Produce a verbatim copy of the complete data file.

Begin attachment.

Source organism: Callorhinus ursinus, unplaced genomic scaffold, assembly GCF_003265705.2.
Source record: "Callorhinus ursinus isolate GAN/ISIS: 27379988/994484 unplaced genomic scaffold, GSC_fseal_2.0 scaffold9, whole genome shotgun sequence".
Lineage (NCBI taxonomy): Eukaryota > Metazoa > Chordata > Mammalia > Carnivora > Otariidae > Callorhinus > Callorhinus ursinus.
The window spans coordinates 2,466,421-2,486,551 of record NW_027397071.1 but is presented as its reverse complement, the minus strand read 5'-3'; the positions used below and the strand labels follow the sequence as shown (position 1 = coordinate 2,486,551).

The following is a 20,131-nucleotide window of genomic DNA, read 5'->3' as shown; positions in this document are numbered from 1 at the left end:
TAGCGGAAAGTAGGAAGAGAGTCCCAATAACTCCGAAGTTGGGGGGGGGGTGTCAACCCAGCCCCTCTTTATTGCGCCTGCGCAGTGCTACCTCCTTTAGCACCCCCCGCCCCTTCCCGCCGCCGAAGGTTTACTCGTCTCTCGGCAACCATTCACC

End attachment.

Source organism: Callorhinus ursinus, unplaced genomic scaffold, assembly GCF_003265705.2.
Source record: "Callorhinus ursinus isolate GAN/ISIS: 27379988/994484 unplaced genomic scaffold, GSC_fseal_2.0 scaffold9, whole genome shotgun sequence".
Lineage (NCBI taxonomy): Eukaryota > Metazoa > Chordata > Mammalia > Carnivora > Otariidae > Callorhinus > Callorhinus ursinus.
The window spans coordinates 2,466,421-2,486,551 of record NW_027397071.1 but is presented as its reverse complement, the minus strand read 5'-3'; the positions used below and the strand labels follow the sequence as shown (position 1 = coordinate 2,486,551).

The following is a 20,131-nucleotide window of genomic DNA, read 5'->3' as shown; positions in this document are numbered from 1 at the left end:
TAGCGGAAAGTAGGAAGAGAGTCCCAATAACTCCGAAGTTGGGGGGGGGGTGTCAACCCAGCCCCTCTTTATTGCGCCTGCGCAGTGCTACCTCCTTTAGCACCCCCCGCCCCTTCCCGCCGCCGAAGGTTTACTCGTCTCTCGGCAACCATTCACC